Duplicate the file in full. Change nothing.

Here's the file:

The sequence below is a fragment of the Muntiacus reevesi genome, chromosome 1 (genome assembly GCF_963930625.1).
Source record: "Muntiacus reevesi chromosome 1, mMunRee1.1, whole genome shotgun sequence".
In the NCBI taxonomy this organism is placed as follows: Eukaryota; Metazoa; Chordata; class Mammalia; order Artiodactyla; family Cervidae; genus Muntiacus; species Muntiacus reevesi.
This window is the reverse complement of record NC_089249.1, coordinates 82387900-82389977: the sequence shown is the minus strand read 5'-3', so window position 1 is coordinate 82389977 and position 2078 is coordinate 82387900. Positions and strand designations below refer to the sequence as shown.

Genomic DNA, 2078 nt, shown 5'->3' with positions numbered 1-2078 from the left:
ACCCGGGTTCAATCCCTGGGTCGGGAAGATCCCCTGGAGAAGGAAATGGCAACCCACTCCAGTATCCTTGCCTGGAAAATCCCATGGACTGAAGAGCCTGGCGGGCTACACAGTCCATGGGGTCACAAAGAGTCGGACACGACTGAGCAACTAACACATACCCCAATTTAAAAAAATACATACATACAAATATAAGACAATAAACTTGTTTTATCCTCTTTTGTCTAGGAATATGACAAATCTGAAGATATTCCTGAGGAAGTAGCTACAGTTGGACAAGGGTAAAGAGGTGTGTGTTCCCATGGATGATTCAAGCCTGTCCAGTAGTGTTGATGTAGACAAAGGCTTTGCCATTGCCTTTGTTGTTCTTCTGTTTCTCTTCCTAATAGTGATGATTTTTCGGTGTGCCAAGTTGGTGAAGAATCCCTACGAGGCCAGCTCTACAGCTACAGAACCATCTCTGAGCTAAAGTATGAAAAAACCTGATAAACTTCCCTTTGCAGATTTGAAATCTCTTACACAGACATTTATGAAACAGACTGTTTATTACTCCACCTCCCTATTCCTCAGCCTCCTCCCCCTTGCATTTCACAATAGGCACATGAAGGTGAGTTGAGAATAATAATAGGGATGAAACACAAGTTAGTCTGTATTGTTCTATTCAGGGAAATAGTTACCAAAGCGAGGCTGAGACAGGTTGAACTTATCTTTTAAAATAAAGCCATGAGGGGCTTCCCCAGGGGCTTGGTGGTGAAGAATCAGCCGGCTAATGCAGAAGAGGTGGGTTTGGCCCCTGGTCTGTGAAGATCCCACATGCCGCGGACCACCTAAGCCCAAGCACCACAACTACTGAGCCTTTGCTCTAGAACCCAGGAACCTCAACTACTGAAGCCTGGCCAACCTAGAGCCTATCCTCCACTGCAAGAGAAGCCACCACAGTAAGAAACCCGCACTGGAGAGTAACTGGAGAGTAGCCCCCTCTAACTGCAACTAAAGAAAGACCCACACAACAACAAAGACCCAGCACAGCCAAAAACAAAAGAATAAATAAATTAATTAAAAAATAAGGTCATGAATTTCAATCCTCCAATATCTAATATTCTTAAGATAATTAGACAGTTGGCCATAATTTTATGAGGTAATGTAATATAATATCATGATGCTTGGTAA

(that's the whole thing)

The sequence below is a fragment of the Muntiacus reevesi genome, chromosome 1 (genome assembly GCF_963930625.1).
Source record: "Muntiacus reevesi chromosome 1, mMunRee1.1, whole genome shotgun sequence".
In the NCBI taxonomy this organism is placed as follows: Eukaryota; Metazoa; Chordata; class Mammalia; order Artiodactyla; family Cervidae; genus Muntiacus; species Muntiacus reevesi.
This window is the reverse complement of record NC_089249.1, coordinates 82387900-82389977: the sequence shown is the minus strand read 5'-3', so window position 1 is coordinate 82389977 and position 2078 is coordinate 82387900. Positions and strand designations below refer to the sequence as shown.

Genomic DNA, 2078 nt, shown 5'->3' with positions numbered 1-2078 from the left:
ACCCGGGTTCAATCCCTGGGTCGGGAAGATCCCCTGGAGAAGGAAATGGCAACCCACTCCAGTATCCTTGCCTGGAAAATCCCATGGACTGAAGAGCCTGGCGGGCTACACAGTCCATGGGGTCACAAAGAGTCGGACACGACTGAGCAACTAACACATACCCCAATTTAAAAAAATACATACATACAAATATAAGACAATAAACTTGTTTTATCCTCTTTTGTCTAGGAATATGACAAATCTGAAGATATTCCTGAGGAAGTAGCTACAGTTGGACAAGGGTAAAGAGGTGTGTGTTCCCATGGATGATTCAAGCCTGTCCAGTAGTGTTGATGTAGACAAAGGCTTTGCCATTGCCTTTGTTGTTCTTCTGTTTCTCTTCCTAATAGTGATGATTTTTCGGTGTGCCAAGTTGGTGAAGAATCCCTACGAGGCCAGCTCTACAGCTACAGAACCATCTCTGAGCTAAAGTATGAAAAAACCTGATAAACTTCCCTTTGCAGATTTGAAATCTCTTACACAGACATTTATGAAACAGACTGTTTATTACTCCACCTCCCTATTCCTCAGCCTCCTCCCCCTTGCATTTCACAATAGGCACATGAAGGTGAGTTGAGAATAATAATAGGGATGAAACACAAGTTAGTCTGTATTGTTCTATTCAGGGAAATAGTTACCAAAGCGAGGCTGAGACAGGTTGAACTTATCTTTTAAAATAAAGCCATGAGGGGCTTCCCCAGGGGCTTGGTGGTGAAGAATCAGCCGGCTAATGCAGAAGAGGTGGGTTTGGCCCCTGGTCTGTGAAGATCCCACATGCCGCGGACCACCTAAGCCCAAGCACCACAACTACTGAGCCTTTGCTCTAGAACCCAGGAACCTCAACTACTGAAGCCTGGCCAACCTAGAGCCTATCCTCCACTGCAAGAGAAGCCACCACAGTAAGAAACCCGCACTGGAGAGTAACTGGAGAGTAGCCCCCTCTAACTGCAACTAAAGAAAGACCCACACAACAACAAAGACCCAGCACAGCCAAAAACAAAAGAATAAATAAATTAATTAAAAAATAAGGTCATGAATTTCAATCCTCCAATATCTAATATTCTTAAGATAATTAGACAGTTGGCCATAATTTTATGAGGTAATGTAATATAATATCATGATGCTTGGTAA